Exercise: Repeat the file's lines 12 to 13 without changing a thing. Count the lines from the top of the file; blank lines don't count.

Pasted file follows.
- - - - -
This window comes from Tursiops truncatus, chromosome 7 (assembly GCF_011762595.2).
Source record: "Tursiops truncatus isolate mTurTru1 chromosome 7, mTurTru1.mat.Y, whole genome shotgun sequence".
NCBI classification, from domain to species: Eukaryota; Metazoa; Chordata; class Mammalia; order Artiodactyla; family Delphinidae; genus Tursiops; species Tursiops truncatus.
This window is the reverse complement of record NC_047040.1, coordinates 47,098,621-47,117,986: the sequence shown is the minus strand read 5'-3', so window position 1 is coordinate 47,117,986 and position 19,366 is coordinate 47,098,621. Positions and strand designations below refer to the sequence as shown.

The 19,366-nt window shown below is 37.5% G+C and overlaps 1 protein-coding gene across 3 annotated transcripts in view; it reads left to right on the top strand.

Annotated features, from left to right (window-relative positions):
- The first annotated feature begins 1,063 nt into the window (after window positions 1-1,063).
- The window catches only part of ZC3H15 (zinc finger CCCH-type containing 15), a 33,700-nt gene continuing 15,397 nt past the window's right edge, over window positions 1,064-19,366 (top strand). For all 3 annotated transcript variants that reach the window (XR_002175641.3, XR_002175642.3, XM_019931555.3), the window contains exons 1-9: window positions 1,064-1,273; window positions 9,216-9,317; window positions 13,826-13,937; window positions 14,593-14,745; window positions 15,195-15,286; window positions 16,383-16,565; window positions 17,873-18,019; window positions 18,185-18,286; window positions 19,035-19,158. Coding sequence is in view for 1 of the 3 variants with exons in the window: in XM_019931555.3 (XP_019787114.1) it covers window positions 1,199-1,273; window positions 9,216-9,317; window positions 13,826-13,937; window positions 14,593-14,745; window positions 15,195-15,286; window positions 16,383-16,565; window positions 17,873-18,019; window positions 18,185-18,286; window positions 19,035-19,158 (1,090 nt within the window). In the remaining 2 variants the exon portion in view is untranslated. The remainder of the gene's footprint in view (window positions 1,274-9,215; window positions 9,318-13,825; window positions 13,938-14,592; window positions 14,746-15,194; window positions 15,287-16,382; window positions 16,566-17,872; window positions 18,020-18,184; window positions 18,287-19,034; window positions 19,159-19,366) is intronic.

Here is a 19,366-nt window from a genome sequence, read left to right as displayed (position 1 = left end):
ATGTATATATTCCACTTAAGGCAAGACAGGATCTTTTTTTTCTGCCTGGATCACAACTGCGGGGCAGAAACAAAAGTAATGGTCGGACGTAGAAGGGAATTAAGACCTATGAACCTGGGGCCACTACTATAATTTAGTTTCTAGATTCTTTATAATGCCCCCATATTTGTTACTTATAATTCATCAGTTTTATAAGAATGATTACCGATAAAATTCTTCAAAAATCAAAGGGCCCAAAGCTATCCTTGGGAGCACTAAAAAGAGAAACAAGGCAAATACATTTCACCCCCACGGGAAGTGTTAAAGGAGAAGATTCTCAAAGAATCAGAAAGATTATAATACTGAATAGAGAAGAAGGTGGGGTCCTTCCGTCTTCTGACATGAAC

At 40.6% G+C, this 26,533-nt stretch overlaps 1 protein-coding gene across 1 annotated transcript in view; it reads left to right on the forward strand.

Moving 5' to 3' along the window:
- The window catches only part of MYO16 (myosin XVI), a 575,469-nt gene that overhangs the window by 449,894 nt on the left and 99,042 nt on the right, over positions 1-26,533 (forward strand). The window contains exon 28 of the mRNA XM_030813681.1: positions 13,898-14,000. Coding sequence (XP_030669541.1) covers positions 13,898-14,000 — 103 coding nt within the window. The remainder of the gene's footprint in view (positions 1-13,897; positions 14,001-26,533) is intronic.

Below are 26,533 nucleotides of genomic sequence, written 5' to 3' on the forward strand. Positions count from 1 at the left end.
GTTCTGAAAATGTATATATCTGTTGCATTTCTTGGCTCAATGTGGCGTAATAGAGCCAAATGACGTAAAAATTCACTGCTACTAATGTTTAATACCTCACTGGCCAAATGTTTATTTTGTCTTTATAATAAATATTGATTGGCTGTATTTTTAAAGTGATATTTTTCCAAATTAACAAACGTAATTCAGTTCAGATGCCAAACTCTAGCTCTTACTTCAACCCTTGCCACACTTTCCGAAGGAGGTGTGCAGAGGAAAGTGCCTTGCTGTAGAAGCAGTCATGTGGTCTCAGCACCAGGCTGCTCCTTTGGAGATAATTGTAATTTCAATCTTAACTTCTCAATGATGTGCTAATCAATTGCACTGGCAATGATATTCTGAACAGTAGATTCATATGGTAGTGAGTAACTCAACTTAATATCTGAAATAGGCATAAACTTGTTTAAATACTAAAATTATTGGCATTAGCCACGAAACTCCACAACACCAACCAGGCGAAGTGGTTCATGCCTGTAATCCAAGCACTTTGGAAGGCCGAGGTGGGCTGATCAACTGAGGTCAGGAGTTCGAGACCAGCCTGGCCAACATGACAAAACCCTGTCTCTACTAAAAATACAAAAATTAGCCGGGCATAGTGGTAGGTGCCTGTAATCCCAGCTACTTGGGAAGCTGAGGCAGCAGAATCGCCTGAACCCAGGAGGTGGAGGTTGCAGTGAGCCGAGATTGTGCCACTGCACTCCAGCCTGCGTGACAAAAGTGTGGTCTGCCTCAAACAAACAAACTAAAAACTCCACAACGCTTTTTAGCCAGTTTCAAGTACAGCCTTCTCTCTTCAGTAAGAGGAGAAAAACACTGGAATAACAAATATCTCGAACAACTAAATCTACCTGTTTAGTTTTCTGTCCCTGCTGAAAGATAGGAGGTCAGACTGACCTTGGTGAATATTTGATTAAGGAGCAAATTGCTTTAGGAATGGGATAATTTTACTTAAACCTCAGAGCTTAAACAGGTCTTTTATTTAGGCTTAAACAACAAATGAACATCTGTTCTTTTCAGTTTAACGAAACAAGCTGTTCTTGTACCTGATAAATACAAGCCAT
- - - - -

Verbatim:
Moving 5' to 3' along the window:
- The window catches only part of MYO16 (myosin XVI), a 575,469-nt gene that overhangs the window by 449,894 nt on the left and 99,042 nt on the right, over positions 1-26,533 (forward strand). The window contains exon 28 of the mRNA XM_030813681.1: positions 13,898-14,000. Coding sequence (XP_030669541.1) covers positions 13,898-14,000 — 103 coding nt within the window. The remainder of the gene's footprint in view (positions 1-13,897; positions 14,001-26,533) is intronic.